Promotional: Behind the scenes with Skyline - SciFiNow

Promotional: Behind the scenes with Skyline

Talking to the men and women behind November’s sci-fi spectacle.

Editor’s note: This article was neither commissioned by SciFiNow, nor written by one of its staff or freelance journalists. It was provided to us by the studio for the purposes of promotion and should not be regarded as an article from the magazine.

Moments before my interview with the actors from Skyline – the sci-fi broiler by the Brothers Strause – a veteran Russian film critic grabbed me by the elbow and pulled me aside.

“I’ve interviewed big stars,” she whispered. “Tom Cruise, Brad Pitt. You name it. But I’ve never been star struck like today. I can’t stop smiling at that lead actor, Eric Balfour!”

This exchange oddly summed up much about the forthcoming alien invasion thriller Skyline. We’ve seen bigger budget blockbusters, with famous directors behind the camera and mega-celebrities on the screen. Nevertheless, we can’t help but be entranced.

Directed by the brothers Greg and Collin Strause, the filmmaking and special effects powerhouse behind Aliens vs. Predator – Requiem, Avatar, 2012, and Iron Man 2,  their newest offering Skyline boasts the assets of an instant classic: Roiling suspense, meaty characters, a snappy storyline and frighteningly real CGI.

A night into what is supposed to be Jarrod (Eric Balfour) and girlfriend Elaine’s (Scotti Thompson) visit to friends Terry (Donald Faison) and Candice (Brittany Daniel), they awake to discover mysterious lights shooting down from the sky. The lights lock humans in a siren-like trance, only to then suck them into the horrid aliens blotting out the Los Angeles sky. In a matter of hours, everyone could disappear.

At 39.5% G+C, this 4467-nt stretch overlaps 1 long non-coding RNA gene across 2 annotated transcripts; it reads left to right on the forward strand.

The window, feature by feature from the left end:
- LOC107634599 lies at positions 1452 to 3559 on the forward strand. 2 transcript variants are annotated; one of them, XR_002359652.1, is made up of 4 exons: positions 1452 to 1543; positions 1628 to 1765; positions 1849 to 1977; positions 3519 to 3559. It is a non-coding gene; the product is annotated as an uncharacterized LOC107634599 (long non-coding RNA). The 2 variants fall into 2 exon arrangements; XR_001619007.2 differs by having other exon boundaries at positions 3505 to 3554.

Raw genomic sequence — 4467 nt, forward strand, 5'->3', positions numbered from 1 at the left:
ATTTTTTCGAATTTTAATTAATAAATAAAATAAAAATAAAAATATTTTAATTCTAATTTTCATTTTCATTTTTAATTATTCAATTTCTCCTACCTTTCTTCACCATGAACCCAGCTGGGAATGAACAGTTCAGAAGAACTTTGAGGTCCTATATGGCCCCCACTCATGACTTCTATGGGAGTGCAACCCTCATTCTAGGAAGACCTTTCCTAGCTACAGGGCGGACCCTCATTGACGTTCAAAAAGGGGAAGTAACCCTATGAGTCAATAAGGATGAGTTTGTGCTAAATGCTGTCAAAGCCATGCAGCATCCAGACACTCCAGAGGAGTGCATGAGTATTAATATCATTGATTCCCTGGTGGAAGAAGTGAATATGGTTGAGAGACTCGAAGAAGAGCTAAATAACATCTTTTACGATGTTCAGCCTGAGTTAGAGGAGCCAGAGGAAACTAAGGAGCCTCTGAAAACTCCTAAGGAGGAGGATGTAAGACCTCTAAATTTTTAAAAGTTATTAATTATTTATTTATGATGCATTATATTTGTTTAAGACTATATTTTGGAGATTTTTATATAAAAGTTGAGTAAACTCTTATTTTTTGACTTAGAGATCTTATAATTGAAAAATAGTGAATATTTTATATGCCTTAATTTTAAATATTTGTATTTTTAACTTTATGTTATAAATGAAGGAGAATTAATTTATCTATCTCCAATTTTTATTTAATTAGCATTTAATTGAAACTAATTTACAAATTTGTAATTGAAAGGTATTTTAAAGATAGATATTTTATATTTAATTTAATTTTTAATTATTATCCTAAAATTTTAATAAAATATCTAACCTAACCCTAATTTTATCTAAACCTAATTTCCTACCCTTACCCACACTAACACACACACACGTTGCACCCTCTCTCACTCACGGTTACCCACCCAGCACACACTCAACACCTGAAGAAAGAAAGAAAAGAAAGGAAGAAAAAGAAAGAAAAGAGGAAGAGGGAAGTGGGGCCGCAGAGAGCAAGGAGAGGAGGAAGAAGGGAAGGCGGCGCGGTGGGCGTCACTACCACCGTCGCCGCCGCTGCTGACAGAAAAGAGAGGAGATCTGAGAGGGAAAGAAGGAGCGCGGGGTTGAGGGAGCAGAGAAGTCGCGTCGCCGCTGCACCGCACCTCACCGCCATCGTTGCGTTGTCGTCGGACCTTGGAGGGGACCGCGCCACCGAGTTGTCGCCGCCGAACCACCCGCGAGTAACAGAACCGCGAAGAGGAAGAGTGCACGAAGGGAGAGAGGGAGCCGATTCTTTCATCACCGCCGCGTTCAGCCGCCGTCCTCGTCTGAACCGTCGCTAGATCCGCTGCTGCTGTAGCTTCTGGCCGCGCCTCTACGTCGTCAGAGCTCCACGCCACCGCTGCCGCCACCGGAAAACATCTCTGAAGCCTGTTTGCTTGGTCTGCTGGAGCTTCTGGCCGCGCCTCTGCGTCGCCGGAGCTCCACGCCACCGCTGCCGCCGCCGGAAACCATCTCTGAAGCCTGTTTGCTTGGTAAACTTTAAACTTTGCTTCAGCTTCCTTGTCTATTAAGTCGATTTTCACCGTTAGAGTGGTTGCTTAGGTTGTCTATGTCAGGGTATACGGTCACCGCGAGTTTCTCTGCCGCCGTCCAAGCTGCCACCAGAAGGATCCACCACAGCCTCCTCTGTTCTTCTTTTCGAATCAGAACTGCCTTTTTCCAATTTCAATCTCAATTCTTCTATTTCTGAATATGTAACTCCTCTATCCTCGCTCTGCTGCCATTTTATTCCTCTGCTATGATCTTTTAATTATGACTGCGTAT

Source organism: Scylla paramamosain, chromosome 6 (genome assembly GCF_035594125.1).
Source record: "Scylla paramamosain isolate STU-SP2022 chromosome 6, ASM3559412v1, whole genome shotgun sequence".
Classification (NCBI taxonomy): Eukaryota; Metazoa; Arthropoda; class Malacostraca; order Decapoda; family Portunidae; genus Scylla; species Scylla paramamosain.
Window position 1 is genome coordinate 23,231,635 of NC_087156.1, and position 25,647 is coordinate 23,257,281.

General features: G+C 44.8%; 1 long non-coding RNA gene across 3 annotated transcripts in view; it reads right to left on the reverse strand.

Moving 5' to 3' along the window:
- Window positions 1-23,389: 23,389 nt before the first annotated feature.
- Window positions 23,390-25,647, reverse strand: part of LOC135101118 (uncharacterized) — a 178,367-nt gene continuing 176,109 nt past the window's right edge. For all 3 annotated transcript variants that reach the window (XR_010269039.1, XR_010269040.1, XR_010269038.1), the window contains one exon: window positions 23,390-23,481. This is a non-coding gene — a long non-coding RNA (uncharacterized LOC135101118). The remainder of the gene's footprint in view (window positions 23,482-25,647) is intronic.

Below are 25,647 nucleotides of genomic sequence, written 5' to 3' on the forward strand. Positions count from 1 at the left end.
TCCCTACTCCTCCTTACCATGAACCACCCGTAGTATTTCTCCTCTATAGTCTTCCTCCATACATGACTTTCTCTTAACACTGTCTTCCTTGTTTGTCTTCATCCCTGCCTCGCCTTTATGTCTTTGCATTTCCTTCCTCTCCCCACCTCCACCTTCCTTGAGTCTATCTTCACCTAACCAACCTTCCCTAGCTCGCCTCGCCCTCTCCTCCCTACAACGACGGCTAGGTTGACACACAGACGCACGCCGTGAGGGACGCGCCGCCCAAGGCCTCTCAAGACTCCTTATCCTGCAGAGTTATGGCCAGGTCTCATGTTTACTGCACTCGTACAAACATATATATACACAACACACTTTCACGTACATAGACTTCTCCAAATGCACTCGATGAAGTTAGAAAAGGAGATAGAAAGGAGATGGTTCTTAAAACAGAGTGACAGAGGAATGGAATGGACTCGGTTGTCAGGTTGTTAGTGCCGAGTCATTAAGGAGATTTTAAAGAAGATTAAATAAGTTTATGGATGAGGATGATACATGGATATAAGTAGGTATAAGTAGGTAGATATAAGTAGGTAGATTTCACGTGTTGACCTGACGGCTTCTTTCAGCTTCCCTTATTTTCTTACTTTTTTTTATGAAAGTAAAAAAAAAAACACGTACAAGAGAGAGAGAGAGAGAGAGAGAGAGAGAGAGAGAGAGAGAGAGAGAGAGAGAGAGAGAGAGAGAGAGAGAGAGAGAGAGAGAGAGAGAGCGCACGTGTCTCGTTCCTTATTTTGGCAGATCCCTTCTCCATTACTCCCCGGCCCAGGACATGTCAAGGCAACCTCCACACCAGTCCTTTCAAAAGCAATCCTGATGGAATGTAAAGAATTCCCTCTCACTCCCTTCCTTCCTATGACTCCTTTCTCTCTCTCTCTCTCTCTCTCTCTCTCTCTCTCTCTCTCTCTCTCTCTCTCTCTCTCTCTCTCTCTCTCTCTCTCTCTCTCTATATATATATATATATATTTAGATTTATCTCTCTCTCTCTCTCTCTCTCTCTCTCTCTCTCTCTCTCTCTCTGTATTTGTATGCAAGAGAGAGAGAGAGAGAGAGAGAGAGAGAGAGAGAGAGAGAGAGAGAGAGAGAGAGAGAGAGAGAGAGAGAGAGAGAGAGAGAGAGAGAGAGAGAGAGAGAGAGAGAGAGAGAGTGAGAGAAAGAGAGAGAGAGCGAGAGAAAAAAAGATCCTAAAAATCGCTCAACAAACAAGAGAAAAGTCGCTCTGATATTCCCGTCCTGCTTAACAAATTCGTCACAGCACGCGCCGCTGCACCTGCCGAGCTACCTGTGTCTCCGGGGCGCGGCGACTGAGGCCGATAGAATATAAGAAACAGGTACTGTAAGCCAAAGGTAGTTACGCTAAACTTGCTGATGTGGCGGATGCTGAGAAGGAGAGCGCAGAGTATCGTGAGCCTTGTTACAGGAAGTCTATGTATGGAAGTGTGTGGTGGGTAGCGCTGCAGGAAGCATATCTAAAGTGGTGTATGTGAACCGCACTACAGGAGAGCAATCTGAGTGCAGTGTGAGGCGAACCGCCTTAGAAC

Though the contours are familiar, the Brothers Strause, along with co-writers Joshua Cordes and Liam O’Donnell, breath fresh life into the invasion genre. All the aliens are organic, gruesome giants with no need for spaceships or weapons. And rather than generals or scientists battling the extraterrestrials, Skyline examines how everyday people cope with extreme situations.

Much of this inventiveness grows from the team’s filmmaking process.

As Colin Strause, the younger of the two brothers, led a tour of Hydraulx, the brothers’ headquarters in Santa Monica, California, he explained the inception of Skyline.

“I had just seen Paranormal Activity,” he remembered as we strolled past a massive RED camera, the same one, in fact, used to shoot Skyline. “I thought, if they can make a movie in their house, why can’t I?”

Making an independent movie – especially one that looks like it cost $100 million – is no dinner party. Yet with such a tight knit group of friends steering production, Skyline traveled from idea to theatrical release in less than a year.

“One of the things that made it so efficient was our ‘power structure,’ as we call it,” Greg Strause said. “The committee, the multiheaded dragon, only had five heads: Liam, Josh, Kristian, Colin and myself. We all speak the same language.”

Shot in 42 days, almost entirely at Greg Strause’s apartment overlooking the Pacific Ocean in Marina del Rey, the film’s crew members wore many hats. In addition to co-writing the script, Joshua Cordes doubled as Second Unit Director and Camera Operator. Liam O’Donnell, the other co-writer, helped produce. The Brothers Strause, with their extensive special effects experience, planned the effects, directed and produced.

The filmmaking process, needless to say, was intense.

“Sometimes I felt like putting a shotgun to my head,” joked Colin Strause.

Yet back at Hydraulx, which just a week before was crammed with editors locking the final picture, the stress and anxiety had evaporated. Indeed, everyone – from the Brothers Strause to the cast to assistants milling about – seemed cheery and confident.

And like the lights shooting down from the sky in the movie, it was a mesmerizing site to see.

Skyline is in cinemas now.